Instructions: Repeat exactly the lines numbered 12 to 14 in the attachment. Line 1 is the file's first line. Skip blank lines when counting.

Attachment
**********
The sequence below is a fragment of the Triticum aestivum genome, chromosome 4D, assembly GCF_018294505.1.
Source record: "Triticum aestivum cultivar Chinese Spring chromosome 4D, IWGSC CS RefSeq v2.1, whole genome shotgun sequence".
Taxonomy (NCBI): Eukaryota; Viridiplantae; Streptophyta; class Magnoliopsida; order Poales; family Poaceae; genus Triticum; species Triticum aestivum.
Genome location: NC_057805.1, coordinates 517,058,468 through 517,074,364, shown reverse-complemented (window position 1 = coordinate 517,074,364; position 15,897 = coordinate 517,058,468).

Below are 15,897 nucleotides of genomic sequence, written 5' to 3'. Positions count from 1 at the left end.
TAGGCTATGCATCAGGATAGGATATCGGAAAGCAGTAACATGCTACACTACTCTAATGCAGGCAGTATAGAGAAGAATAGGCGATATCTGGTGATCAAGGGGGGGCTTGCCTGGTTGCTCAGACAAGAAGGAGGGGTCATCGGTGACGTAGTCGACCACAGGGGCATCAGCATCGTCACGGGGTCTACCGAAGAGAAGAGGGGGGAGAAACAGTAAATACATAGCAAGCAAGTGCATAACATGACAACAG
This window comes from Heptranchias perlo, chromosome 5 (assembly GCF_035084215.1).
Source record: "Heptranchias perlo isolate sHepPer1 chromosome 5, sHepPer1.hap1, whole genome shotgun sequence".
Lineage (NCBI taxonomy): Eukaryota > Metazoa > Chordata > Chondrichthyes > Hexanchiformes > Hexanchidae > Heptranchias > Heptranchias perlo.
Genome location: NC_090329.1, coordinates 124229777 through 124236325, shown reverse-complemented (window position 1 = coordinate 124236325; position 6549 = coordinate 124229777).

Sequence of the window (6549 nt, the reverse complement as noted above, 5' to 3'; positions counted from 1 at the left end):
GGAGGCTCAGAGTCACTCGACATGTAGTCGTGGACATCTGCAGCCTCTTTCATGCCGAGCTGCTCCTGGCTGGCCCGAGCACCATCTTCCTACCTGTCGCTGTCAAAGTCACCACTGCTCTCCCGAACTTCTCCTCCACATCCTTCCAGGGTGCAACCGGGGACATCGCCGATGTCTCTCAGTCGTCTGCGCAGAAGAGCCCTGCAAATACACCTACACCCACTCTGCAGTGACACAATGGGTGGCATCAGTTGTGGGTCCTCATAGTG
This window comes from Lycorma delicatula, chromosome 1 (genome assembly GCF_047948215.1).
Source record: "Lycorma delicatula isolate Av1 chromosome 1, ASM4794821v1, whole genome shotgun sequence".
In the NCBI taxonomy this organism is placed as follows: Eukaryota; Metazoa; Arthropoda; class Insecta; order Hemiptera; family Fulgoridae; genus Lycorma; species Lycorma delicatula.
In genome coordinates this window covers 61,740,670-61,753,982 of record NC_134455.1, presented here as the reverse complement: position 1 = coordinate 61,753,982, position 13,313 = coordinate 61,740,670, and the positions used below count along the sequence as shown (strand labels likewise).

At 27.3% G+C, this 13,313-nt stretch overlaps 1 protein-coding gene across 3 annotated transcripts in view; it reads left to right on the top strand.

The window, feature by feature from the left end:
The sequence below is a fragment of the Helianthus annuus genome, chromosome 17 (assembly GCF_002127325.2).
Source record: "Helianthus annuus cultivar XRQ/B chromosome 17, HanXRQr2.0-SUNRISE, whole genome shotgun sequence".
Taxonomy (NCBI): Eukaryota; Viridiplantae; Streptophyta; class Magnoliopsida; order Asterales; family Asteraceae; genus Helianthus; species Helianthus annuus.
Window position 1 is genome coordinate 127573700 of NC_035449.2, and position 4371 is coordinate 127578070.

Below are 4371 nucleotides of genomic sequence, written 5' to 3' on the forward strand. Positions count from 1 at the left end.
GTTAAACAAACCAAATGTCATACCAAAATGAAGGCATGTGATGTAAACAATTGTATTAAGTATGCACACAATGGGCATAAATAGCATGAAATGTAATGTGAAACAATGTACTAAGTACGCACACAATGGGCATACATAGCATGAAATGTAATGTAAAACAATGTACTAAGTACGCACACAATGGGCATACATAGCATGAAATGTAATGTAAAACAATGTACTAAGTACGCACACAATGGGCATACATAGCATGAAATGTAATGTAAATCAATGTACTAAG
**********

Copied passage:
GGAGGCTCAGAGTCACTCGACATGTAGTCGTGGACATCTGCAGCCTCTTTCATGCCGAGCTGCTCCTGGCTGGCCCGAGCACCATCTTCCTACCTGTCGCTGTCAAAGTCACCACTGCTCTCCCGAACTTCTCCTCCACATCCTTCCAGGGTGCAACCGGGGACATCGCCGATGTCTCTCAGTCGTCTGCGCAGAAGAGCCCTGCAAATACACCTACACCCACTCTGCAGTGACACAATGGGTGGCATCAGTTGTGGGTCCTCATAGTG
This window comes from Lycorma delicatula, chromosome 1 (genome assembly GCF_047948215.1).
Source record: "Lycorma delicatula isolate Av1 chromosome 1, ASM4794821v1, whole genome shotgun sequence".